One of the most important things I have learned over the past two years is that, while we can't control what happens to us, we always have a choice as to how we are going to react to it.

 So every year on April 3rd, I think about this. I loved Katharine's kindness, her spirit, her heart. And what a gift she has given me because I now choose to fill my life with people who are light-hearted, and caring, and compassionate. 

I am inspired by the strength of her Mother- who, over the past 12 years has, many times completely out of the blue sent me something in the mail, or dropped a present off on my doorstep, or sent me the sweetest message. She has reminded me that this is how I want to live my life. I want my life to be meaningful. I want to cultivate meaningful relationships. I want to sit with the hollowness of my pain and use that space to cultivate joy- and I want to pour that joy into the lives of everyone around me. I want to create community. I want to be a voice for change.

A few years ago, Katharine's Mom sent me a blown glass ornament. In order to make a blown glass ornament you have to take a bunch of glass and smash it all into tiny pieces. Then you take all the pieces and hold them in the fire. She told me that this is how our lives can feel sometimes- something excruciating happens- and we are left in a million pieces. And then you think the worse is over, but it's not- because things heat up and you're thrown in the fire. But the thing is- when the glass is in the fire- this is where the magic happens. This is where all the random pieces that didn't make sense before begin to meld together- this is where the shift happens. A beautiful blown glass ornament is proof that all those tiny shards of glass- all those painful situations and experiences in our lives- can actually bind together to make something extraordinary.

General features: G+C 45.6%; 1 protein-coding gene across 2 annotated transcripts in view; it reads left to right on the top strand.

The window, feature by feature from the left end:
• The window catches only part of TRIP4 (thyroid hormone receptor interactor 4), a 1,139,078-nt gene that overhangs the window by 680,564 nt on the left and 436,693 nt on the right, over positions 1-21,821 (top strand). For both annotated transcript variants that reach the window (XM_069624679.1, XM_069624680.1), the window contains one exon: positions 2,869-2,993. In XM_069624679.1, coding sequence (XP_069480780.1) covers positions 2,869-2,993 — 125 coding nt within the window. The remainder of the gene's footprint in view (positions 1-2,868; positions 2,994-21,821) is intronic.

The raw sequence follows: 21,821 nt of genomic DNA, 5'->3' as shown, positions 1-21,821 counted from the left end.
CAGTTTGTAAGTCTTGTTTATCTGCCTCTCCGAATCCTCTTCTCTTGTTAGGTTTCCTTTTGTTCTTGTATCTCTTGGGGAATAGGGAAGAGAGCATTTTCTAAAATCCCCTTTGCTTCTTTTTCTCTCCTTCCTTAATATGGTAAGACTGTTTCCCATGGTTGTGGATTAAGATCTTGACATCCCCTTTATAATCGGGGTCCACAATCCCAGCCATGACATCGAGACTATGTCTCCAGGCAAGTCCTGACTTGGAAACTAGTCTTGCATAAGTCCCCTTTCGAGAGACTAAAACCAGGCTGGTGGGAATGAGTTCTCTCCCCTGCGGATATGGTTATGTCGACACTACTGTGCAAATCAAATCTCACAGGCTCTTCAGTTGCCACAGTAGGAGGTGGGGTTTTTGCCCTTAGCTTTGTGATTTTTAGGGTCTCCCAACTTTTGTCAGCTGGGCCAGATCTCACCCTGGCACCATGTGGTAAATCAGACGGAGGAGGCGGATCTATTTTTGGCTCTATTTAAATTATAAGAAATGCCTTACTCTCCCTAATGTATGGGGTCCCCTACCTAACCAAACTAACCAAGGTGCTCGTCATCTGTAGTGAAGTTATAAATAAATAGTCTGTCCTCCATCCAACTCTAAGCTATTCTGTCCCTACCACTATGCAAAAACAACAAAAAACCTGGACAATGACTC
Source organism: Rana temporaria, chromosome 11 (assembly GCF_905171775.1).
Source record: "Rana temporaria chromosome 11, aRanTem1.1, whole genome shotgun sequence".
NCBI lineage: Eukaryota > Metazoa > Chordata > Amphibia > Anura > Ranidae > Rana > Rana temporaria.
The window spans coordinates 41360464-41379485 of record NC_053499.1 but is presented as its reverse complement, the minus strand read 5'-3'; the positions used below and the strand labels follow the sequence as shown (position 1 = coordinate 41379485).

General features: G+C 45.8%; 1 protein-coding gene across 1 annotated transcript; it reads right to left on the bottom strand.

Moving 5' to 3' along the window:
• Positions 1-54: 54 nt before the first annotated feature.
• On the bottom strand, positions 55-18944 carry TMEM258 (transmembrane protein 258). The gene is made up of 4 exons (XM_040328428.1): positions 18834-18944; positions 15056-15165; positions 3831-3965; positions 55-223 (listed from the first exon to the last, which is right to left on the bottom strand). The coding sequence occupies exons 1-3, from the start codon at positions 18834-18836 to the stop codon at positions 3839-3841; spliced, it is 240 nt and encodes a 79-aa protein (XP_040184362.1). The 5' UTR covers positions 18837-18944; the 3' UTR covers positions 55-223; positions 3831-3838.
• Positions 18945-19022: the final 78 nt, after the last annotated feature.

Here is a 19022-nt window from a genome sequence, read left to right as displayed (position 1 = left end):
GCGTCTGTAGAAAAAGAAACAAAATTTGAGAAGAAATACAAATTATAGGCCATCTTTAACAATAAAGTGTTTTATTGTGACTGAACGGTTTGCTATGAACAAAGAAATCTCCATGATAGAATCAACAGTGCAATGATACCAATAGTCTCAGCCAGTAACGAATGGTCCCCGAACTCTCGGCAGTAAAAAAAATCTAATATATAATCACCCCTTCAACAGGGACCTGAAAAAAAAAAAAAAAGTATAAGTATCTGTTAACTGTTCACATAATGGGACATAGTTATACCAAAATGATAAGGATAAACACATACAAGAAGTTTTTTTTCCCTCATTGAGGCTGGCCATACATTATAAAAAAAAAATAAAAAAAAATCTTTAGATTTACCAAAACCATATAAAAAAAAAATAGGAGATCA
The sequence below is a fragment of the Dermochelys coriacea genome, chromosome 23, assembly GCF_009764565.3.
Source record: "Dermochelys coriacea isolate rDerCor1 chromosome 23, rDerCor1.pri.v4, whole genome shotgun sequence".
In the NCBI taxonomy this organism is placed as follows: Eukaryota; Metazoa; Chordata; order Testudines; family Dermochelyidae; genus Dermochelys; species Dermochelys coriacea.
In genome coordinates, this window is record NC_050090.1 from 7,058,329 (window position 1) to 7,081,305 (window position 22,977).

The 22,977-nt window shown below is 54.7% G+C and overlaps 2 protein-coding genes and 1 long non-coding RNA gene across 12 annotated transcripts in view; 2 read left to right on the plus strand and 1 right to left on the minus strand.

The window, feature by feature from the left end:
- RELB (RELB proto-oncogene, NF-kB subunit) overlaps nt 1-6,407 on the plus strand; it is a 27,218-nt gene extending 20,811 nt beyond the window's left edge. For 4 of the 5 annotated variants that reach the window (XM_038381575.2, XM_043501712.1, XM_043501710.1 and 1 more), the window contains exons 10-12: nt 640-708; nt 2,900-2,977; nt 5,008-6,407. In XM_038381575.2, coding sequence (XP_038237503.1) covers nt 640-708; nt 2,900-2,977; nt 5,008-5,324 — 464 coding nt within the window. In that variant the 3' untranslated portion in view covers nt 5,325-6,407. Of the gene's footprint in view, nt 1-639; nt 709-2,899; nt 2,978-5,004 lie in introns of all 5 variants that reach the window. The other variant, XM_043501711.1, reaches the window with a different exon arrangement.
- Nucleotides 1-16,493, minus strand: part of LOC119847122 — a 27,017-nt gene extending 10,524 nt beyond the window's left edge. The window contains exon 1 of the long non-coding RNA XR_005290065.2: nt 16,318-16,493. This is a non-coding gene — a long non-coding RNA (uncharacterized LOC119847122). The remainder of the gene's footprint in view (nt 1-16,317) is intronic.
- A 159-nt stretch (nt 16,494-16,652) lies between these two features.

By no means am I one of those people that say things happen for a reason. I actually don't believe that. But I do think that it is natural for humanity to search for meaning in the things that break us open. And I think that if you can find that meaning, and hold on to it, and learn to find beauty in it, it can catapult you into a new way of seeing your world; a new way of living your life.

So today, while I am sitting with my own pain, I want to turn the table around and ask you all the things I am asking myself. 

What are you allowing to harden you? What are you allowing to open you?

Who are you surrounding yourself with? How do they add value to your life?

What about your pain? Are you learning how to sit with it? The pain will hollow you, but it will not end you. The deeper your pain, the greater your capacity to love bigger, harder, stronger. This sound so cliché but it's not- I'm telling you with every fibre of my being THIS IS TRUE.

Where is your focus? Do you want to live meaningfully? If so- How?

 

I want to thank you so much for reading what has been on my heart, for allowing me to share my story freely. If you too are moving through grief, or remembering the anniversary of something that is painful I want you to know that you are supported and loved and strong.

 

xo C.